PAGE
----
The Criterion Collection 806
Format: Blu-ray

Overall Enjoyment
***1/2

Picture Quality
****

Sound Quality
***

Extras
***

Howard Hawks (1896-1977) had a long and distinguished career in Hollywood, and those in the know rate him as one of Tinseltown’s greatest directors. The general public, not so much. Perhaps that’s because Hawks made films in so many different genres -- Bringing Up Baby (1938), Only Angels Have Wings (1939), His Girl Friday (1940), Sergeant York (1941, nominated for an Oscar), Ball of Fire (1941), To Have and Have Not (1944), The Big Sleep (1946), Red River (1948), The Thing from Another World (1951), Gentlemen Prefer Blondes (1953), Rio Bravo (1959), Rio Lobo (1970) -- even this partial list (Hawks directed 47 films) is quite diverse, and the films themselves lack any obvious signature of director as auteur. In going to see Hawks’s movies, audiences were more interested in the stars than the director. One thing these films have in common is that, regardless of genre, Hawks always elicited the very best performances from his actors -- another reason they were more memorable than himself.

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"Bicycle Thieves"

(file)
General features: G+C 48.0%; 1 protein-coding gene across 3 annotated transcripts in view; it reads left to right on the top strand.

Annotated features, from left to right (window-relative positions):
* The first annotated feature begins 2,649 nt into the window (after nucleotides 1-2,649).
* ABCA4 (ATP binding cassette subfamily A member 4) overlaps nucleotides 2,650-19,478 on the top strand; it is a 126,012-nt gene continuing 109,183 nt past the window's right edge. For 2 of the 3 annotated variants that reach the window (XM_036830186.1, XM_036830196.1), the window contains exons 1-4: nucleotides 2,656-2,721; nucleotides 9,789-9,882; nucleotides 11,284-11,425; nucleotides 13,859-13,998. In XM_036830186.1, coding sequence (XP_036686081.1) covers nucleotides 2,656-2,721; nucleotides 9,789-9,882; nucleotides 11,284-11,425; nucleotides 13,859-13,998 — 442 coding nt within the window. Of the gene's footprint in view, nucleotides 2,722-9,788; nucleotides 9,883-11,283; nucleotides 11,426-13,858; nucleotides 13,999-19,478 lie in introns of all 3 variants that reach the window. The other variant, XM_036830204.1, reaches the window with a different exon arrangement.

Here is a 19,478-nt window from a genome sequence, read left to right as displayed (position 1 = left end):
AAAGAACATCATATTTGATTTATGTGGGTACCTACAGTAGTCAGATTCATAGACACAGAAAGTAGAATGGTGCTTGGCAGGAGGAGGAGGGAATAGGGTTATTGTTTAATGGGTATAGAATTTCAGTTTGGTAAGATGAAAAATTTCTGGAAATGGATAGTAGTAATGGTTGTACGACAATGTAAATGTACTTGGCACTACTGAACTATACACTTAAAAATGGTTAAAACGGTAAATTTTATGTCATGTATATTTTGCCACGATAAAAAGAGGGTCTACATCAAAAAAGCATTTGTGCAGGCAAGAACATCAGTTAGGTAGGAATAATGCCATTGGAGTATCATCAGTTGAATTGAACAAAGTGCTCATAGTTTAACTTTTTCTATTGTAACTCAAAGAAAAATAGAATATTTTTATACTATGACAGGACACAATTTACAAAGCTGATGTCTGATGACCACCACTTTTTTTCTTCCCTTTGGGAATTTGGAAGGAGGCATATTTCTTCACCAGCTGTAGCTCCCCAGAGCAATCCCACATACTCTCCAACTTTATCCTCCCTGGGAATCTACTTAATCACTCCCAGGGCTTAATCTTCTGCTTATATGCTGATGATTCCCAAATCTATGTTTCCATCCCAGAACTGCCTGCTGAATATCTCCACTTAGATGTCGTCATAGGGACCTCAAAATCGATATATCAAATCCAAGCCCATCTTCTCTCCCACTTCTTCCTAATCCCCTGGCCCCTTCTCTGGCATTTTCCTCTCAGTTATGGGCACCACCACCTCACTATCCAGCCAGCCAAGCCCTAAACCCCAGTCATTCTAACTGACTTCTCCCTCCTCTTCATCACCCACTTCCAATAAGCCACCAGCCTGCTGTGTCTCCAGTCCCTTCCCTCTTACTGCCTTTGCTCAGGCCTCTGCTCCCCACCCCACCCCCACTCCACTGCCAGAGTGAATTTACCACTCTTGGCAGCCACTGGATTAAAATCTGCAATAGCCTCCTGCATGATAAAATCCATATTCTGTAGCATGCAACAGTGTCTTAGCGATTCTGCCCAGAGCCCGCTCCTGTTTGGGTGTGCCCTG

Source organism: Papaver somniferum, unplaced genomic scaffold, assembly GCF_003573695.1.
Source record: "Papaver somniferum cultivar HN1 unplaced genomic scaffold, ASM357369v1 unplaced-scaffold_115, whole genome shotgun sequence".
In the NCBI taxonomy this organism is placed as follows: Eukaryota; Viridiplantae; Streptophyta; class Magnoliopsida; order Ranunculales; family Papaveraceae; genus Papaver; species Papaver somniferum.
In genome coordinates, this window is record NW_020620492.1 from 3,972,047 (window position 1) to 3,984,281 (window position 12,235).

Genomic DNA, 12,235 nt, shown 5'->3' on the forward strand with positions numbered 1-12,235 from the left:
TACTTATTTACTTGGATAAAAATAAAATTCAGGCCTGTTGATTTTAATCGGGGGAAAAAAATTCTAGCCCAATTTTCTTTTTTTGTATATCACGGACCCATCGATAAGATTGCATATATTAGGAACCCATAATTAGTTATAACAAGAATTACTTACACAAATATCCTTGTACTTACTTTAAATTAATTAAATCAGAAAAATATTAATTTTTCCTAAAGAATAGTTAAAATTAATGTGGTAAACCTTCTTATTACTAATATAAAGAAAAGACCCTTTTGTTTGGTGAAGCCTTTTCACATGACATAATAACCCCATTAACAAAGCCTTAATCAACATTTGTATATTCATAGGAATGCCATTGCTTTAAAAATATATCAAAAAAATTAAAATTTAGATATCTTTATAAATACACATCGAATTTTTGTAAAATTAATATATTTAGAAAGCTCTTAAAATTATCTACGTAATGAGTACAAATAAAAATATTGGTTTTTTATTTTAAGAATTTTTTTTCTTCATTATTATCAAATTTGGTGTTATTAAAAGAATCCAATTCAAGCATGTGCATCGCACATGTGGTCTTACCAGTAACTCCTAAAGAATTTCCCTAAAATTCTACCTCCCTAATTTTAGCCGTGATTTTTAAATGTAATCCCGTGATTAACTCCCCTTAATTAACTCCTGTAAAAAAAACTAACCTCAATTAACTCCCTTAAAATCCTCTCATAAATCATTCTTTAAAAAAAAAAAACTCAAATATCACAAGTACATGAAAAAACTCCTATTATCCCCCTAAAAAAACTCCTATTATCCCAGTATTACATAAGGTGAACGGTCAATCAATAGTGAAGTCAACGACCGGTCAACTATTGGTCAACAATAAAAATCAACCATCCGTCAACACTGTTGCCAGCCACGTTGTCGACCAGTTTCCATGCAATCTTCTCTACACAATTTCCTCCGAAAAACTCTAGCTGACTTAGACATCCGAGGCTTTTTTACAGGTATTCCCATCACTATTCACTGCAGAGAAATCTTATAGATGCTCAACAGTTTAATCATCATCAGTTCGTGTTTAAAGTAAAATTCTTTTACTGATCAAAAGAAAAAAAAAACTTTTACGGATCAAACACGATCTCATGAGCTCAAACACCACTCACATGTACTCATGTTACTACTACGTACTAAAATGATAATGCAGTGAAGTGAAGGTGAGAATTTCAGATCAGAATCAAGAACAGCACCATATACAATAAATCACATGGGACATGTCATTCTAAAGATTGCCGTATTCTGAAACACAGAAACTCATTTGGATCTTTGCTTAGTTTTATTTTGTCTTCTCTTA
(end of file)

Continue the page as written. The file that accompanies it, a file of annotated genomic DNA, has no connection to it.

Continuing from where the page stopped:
May 2016

Vittorio De Sica’s Landmark Film: Still Very Moving

The Criterion Collection 374
Format: Blu-ray

Overall Enjoyment
****

Picture Quality
****

Sound Quality
***

Extras
***1/2

Immediately after World War II, Italy’s film industry was a shambles. The studios were gone, good film stock was hard to find, and there was little money. There were independent directors and producers, however, some of them men of genius who established a new style that would not only make film more affordable but take it in a new direction. The style of this movement became known as neorealism, which was similar to the style of verismo that had preceded it in literature and opera. (Verismo was the Italian version of the late-19th-century shift toward naturalism, in operas such as Mascagni’s Cavalleria rusticana and Leoncavallo’s I Pagliacci.) The scripts would be slices of the lives of working-class people, and would be shot on location -- no movie sets -- often with non-actors or those making their debuts. If a well-known actor was employed, he or she would be cast dramatically against type.

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"My Own Private Idaho"

April 2016

Van Sant's Cobbled-Together Masterpiece

The Criterion Collection 277
Format: Blu-ray

Overall Enjoyment
****

Picture Quality
*****

Sound Quality
****

Extras
****

My Own Private Idaho (1991) was director Gus Van Sant’s third feature film, cobbled together from several different earlier sources, two screenplays, a story, and Shakespeare’s Henry IV. Many have found its fragmented structure irritating, but every time I watch it, I find that these glimpses into the lives of Mike Waters and Scott Favor add up to a masterpiece.